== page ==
Every day, Wall Street analysts upgrade some stocks, downgrade others, and "initiate coverage" on a few more. But do these analysts even know what they're talking about? Today, we're taking two high-profile Wall Street picks and putting them under the microscope...
Buy Electronic Arts (NASDAQ: EA) and hold Activision Blizzard (NASDAQ: ATVI). Up until today, that was the advice that Merrill Lynch gave its customers -- but no longer.
In a dramatic switch-up in its video game maker ratings, this morning Merrill reversed its opinion on both stocks, upgrading Activision to buy and downgrading EA to hold.
The question is: Why?
Image source: Getty Images.
Upgrading Activision Blizzard
Let's start with the good news.
Merrill Lynch says it sees an "improving competitive outlook" for Activision's Call of Duty franchise, as well as enthusiasm among gamers heading into November's BlizzCon gaming convention.
And yet, with Activision stock down 41% over the past year, it almost seems as if investors are oblivious to these catalysts. Viewed from the perspective of P/E, Activision shares are trading near a "multi-year low," says Merrill -- a valuation the analyst views as unjustified given its belief that, in addition to the above catalysts, the company will show strength in "mobile" gaming via Call of Duty in late Q3 and Diablo in late Q4.
Interestingly, recent comments from another analyst appear to support Merrill Lynch's positive outlook.
As StreetInsider.com reported yesterday, banker Piper Jaffray just issued a report praising Activision's performance in recent "iOS US app rankings." Although the company's King mobile division will probably still see revenue slip in Q2, Piper believes the revenue drop will only be about 1%, versus the 4% decline the rest of Wall Street is expecting.
Downgrading Electronic Arts
Piper's report wasn't nearly so propitious for Electronic Arts, however. In fact, the analyst forecast an 11% decline in mobile revenue for EA this coming quarter -- sharply diverging from consensus estimates of a 1% increase.
Merrill Lynch adds to that warning some concerns of its own: Growth in EA's battle royale product, Apex, "has moderated sharply," says the analyst. As a result, Merrill is now forecasting "less upside to Live Services" for the company, and "a risk" to consensus earnings estimates. Unless income from EA's FIFA soccer games picks up the slack, the game maker could potentially miss earnings when it reports next week.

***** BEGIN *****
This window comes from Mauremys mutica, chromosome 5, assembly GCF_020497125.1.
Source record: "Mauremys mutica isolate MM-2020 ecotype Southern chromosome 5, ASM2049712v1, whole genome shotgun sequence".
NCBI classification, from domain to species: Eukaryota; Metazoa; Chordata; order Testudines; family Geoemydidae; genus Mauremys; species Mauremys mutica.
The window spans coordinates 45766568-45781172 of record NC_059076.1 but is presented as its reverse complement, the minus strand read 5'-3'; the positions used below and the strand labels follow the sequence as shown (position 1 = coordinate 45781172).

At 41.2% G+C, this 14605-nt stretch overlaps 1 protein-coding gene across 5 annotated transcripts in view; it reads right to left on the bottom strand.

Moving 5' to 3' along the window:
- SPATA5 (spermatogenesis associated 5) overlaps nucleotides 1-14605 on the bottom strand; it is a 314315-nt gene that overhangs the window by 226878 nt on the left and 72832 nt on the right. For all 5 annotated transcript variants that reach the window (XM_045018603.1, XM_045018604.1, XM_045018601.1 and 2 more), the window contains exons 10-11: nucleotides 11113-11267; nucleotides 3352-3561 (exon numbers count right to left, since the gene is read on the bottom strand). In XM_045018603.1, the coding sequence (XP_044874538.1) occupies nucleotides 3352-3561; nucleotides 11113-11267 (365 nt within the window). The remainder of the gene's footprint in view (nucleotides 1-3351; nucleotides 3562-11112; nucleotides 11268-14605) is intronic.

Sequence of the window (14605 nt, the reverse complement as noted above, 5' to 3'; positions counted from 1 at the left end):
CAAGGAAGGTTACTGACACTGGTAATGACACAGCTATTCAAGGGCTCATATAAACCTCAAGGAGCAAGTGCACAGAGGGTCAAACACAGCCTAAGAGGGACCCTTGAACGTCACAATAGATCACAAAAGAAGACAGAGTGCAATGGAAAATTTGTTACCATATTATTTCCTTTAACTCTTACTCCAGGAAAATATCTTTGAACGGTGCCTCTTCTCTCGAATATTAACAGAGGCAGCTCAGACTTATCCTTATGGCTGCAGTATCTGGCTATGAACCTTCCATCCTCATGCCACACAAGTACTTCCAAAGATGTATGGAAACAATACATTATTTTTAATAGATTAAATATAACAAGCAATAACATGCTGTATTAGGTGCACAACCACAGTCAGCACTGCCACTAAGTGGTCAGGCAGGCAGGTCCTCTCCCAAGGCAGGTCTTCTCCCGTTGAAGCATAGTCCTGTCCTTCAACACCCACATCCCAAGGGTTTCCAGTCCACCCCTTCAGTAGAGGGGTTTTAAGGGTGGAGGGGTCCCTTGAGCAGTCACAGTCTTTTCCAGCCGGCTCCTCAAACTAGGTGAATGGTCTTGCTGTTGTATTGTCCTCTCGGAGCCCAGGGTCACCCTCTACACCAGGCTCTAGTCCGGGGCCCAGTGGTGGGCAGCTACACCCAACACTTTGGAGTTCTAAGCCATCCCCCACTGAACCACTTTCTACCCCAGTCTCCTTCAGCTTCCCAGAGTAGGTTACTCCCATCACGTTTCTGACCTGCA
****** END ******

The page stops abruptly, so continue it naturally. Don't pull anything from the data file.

What it means to investors
Merrill Lynch's new ratings come just in time for investors to adjust tack on the two gaming companies before they report their respective earnings -- fiscal Q1 2020 results for Electronic Arts due out after close of trading on July 30, followed by fiscal Q2 2019 for Activision, coming out after the close on Aug. 8.
But should you follow the analyst's advice? Let's crunch some numbers and find out. Valued at $36 billion in market capitalization, Activision Blizzard remains by far the more valuable company -- EA is valued at only $26.4 billion. Then again, that makes sense. After all, Activision's $1.8 billion in trailing earnings dwarf the $1 billion EA earned over the last 12 months.
On the other hand, though, Activision's free cash flow of less than $1.6 billion runs about 10% below the company's reported earnings. EA's cash profits, in contrast, come in over $1.4 billion -- a full 40% above reported earnings.
And on top of that, most analysts -- Merrill obviously excepted -- expect Electronic Arts to slightly outgrow Activision over the next five years, positing a 10.9% growth rate for EA, versus 10.6% growth for Activision, according to data from S&P Global Market Intelligence.
Valued on free cash flow, Activision looks overpriced to me at 22.5 times FCF with its sub-11% growth rate. EA, at 18.8 times FCF and only 11% growth, also doesn't look particularly cheap -- but it's a whole lot closer to fair value than Activision, especially when you take net cash on the balance sheet into account. (EA has more of it than Activision, despite EA's smaller market cap.)
On balance, while I'll certainly give some consideration to Merrill's insight into mobile gaming trends, I still find EA stock to be the better bargain.
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Rich Smith has no position in any of the stocks mentioned. The Motley Fool owns shares of and recommends Activision Blizzard. The Motley Fool recommends Electronic Arts. The Motley Fool has a disclosure policy.